Every Child Deserves a Well-Prepared Teacher

SUNY Board of Trustees

Sign our letter to the SUNY Board of Trustees asking them to make sure that every New York student is taught by a professionally trained teacher.

To: SUNY Board of Trustees
From: [Your Name]

We the undersigned New Yorkers are deeply concerned about the hastily introduced proposal​ that would allow adults with minimal training to be certified to teach in charter schools. It is deeply troubling that the SUNY charter committee believes that our state's most vulnerable students should be taught by adults who are not professionally prepared.

The two-tier system that would be created would further the already inequitable treatment of children in our state. As New York State increases its public school teacher requirements though the TEACH NY initiative supported by the SUNY Board, the lowering of standards for charter school teachers is morally troubling.

Many of our charter schools, including those approved by SUNY, have come under scrutiny for practices that are questionable at best, and discriminatory at worst. These include regimented behavioral student-management systems, public ripping up of student work that is "imperfect," "got to go" lists , exclusion of students with disabilities, extreme and cruel disciplinary practices, excessive test prep, and the pushing out of students who are non-compliant.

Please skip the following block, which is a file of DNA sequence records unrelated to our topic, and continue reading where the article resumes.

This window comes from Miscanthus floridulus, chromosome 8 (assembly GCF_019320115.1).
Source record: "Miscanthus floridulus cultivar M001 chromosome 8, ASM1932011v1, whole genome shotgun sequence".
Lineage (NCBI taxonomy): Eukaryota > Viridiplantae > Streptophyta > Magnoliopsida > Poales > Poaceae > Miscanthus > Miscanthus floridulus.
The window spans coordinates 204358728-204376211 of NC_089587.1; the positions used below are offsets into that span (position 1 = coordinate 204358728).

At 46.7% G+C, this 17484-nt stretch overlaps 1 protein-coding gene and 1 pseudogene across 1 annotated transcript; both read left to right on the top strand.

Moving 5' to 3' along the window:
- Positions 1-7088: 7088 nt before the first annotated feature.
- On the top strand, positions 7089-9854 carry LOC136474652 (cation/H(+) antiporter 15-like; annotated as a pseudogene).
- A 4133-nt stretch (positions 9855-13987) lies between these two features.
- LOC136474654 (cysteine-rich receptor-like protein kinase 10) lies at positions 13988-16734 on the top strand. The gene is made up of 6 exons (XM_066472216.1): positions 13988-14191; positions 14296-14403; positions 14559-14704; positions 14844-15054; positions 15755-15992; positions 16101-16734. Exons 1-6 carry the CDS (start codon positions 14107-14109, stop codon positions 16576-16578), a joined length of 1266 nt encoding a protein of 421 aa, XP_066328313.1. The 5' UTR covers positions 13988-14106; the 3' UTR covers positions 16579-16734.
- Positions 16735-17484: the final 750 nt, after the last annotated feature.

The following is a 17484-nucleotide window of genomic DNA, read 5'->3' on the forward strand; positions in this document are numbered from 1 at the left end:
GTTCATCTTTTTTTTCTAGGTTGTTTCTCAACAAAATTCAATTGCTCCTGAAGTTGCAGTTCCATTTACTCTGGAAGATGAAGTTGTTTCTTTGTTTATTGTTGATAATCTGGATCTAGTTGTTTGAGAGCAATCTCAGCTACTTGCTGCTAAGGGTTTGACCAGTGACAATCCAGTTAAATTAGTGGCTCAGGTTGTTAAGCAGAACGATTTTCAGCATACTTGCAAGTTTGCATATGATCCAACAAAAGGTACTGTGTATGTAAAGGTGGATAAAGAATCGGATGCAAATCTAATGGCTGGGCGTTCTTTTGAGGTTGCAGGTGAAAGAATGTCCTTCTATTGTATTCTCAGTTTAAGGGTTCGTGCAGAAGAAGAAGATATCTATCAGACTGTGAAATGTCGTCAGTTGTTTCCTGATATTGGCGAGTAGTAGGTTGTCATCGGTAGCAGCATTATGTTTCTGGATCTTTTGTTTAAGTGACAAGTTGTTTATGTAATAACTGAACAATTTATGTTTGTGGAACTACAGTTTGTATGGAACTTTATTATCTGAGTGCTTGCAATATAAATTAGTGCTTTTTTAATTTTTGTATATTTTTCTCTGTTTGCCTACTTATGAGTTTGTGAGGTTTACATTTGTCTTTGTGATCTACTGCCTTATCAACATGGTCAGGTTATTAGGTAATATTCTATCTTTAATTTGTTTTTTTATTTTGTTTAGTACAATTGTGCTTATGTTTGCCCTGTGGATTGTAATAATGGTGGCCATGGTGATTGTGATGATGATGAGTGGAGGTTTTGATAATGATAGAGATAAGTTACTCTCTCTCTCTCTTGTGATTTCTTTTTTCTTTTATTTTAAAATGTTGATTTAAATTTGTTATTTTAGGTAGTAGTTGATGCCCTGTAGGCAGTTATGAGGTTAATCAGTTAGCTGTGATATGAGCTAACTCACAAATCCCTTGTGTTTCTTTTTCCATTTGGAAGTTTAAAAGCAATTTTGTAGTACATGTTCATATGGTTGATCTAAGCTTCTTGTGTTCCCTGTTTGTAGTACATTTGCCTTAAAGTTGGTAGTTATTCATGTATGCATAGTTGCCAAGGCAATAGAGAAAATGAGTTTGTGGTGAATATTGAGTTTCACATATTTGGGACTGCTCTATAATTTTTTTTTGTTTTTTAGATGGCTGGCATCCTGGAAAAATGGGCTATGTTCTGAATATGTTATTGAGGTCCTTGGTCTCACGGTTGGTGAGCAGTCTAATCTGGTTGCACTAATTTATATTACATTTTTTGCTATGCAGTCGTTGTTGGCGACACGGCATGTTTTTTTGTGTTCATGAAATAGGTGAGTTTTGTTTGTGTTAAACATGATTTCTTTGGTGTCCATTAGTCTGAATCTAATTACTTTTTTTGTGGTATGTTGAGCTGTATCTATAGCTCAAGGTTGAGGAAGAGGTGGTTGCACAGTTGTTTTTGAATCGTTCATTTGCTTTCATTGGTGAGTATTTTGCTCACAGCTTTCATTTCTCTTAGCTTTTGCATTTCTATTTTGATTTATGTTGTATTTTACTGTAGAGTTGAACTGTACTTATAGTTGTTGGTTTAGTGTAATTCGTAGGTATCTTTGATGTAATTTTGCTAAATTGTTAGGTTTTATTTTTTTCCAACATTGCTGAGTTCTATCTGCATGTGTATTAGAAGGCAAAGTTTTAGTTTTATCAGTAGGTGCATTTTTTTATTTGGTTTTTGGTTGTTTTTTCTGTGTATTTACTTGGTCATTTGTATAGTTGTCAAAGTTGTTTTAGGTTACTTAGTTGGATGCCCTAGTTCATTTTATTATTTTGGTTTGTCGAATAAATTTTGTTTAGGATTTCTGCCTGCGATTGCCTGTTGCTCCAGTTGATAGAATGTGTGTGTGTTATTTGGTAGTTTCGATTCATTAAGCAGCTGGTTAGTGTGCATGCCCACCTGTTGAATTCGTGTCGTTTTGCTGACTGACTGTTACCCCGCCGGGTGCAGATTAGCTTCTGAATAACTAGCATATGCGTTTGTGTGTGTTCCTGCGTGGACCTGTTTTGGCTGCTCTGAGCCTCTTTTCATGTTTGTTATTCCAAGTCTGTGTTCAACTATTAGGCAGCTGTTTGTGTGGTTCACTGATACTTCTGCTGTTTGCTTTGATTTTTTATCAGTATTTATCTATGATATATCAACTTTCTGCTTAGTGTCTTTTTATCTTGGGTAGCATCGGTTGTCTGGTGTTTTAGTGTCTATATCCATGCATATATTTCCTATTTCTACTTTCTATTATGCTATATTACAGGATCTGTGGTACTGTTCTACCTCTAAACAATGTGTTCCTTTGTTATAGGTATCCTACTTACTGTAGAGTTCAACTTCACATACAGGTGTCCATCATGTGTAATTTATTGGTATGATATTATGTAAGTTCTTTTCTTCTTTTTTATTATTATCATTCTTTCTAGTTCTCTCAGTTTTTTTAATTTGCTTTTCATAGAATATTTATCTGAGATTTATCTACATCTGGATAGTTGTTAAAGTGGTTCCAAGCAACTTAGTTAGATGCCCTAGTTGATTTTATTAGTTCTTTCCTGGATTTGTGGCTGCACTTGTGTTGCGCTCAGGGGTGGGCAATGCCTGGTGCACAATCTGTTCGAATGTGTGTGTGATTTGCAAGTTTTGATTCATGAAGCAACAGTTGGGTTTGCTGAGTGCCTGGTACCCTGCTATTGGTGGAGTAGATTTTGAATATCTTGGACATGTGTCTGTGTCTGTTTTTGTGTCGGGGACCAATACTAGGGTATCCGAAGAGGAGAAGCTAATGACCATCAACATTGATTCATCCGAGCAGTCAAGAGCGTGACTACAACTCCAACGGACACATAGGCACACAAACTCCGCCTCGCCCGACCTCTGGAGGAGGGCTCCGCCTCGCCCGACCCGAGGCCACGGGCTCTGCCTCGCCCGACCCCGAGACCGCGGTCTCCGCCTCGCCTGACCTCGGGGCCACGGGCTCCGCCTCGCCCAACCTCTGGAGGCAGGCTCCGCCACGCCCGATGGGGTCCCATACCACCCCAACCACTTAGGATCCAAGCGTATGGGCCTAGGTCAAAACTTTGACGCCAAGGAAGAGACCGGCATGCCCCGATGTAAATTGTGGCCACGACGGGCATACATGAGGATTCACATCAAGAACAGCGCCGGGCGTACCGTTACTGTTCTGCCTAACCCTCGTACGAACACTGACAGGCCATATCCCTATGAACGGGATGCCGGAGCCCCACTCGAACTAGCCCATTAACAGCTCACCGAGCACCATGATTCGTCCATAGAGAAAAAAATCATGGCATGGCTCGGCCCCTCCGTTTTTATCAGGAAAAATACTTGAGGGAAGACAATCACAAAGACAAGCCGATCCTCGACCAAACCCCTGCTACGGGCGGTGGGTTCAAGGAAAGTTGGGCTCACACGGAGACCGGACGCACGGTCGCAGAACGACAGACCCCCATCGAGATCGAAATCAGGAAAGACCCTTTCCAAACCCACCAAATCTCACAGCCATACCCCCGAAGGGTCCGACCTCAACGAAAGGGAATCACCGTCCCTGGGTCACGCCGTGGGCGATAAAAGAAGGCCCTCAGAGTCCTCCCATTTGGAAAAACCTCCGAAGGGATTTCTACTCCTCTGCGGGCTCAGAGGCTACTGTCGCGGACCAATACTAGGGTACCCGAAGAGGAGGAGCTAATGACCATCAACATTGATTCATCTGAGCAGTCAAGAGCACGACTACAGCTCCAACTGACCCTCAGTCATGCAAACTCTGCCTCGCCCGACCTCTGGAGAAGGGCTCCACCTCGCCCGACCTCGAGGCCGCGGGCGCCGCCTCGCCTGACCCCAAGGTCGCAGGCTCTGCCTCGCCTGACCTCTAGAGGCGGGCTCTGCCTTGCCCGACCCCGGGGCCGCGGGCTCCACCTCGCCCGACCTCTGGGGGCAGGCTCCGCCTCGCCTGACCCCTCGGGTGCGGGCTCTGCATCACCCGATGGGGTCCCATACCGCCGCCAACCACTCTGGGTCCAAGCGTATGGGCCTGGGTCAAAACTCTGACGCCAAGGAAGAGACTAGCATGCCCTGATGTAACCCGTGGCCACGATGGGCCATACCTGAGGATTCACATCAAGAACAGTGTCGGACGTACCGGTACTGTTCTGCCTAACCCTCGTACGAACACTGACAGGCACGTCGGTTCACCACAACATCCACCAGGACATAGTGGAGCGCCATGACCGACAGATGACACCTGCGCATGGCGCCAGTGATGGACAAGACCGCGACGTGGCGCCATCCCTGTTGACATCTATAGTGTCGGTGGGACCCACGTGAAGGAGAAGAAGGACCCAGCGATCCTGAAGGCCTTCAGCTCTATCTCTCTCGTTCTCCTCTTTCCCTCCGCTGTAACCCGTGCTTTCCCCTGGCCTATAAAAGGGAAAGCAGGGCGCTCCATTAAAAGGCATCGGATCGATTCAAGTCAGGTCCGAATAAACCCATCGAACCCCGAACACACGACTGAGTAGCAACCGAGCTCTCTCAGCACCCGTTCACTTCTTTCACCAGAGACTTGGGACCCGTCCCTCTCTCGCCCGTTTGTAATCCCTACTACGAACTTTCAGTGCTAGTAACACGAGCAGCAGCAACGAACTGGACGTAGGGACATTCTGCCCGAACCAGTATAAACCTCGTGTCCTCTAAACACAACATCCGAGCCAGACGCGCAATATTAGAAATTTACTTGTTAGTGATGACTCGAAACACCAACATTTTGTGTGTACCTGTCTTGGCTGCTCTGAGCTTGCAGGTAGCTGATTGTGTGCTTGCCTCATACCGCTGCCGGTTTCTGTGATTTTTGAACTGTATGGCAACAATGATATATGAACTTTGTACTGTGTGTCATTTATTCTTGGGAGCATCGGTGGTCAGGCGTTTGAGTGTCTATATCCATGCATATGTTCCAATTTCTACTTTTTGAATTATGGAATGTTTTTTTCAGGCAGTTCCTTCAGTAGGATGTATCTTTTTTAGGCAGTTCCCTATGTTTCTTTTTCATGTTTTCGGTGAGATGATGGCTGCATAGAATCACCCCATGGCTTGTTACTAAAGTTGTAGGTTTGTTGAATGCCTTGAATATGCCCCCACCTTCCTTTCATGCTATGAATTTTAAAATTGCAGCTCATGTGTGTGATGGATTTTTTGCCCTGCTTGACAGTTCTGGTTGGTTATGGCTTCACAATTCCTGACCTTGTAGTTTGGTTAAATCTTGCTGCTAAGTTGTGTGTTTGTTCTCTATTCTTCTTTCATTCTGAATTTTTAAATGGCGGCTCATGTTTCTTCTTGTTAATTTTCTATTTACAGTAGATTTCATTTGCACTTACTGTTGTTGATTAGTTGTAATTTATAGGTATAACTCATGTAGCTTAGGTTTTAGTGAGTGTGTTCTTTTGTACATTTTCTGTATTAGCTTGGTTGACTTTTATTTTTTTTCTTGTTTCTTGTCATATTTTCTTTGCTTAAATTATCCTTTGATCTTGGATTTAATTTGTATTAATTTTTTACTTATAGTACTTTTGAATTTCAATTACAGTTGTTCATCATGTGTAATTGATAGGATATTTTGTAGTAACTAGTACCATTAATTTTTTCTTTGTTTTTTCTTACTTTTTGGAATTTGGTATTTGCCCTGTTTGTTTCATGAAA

The thought that young teachers would experience only the above in their training and practice is truly chilling. They would not be exposed to courses in developmental psychology, multiple intelligences, educational research and the needs of students with disabilities to name just a few of the critical areas taught in university teacher training programs. Their student teaching experience would take place only in a charter school. Their understanding of what good instruction is would be limited to what they observe in their particular charter school setting.

We understand that it has become increasingly difficult for charter schools to attract and retain teachers. They already have the ability to allow 30% of their staff to be uncertified. The solution, however, is not to lower certification standards even more, but for charter schools to retain teachers by improving working conditions. In other words, it is incumbent upon charter schools to reflect on their own practices and create environments that attract teachers and inspire them to commit to the school. Such changes would be in the best interest of charter school students, as opposed to a fast-track certification that produces unprepared and unqualified teachers.

We hope that you give our concerns serious thought and that you abandon this poorly conceived proposal. ALL students--especially poor students of color-- deserve qualified, professionally trained teachers.